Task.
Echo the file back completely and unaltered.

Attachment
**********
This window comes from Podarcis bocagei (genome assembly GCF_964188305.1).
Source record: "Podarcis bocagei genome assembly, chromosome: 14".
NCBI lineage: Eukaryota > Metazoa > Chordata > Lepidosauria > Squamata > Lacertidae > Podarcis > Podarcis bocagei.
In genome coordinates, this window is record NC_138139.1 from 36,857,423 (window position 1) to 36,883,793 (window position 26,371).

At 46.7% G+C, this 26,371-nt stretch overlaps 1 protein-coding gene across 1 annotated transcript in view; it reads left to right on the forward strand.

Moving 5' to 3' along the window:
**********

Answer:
This window comes from Podarcis bocagei (genome assembly GCF_964188305.1).
Source record: "Podarcis bocagei genome assembly, chromosome: 14".
NCBI lineage: Eukaryota > Metazoa > Chordata > Lepidosauria > Squamata > Lacertidae > Podarcis > Podarcis bocagei.
In genome coordinates, this window is record NC_138139.1 from 36,857,423 (window position 1) to 36,883,793 (window position 26,371).

At 46.7% G+C, this 26,371-nt stretch overlaps 1 protein-coding gene across 1 annotated transcript in view; it reads left to right on the forward strand.

Moving 5' to 3' along the window: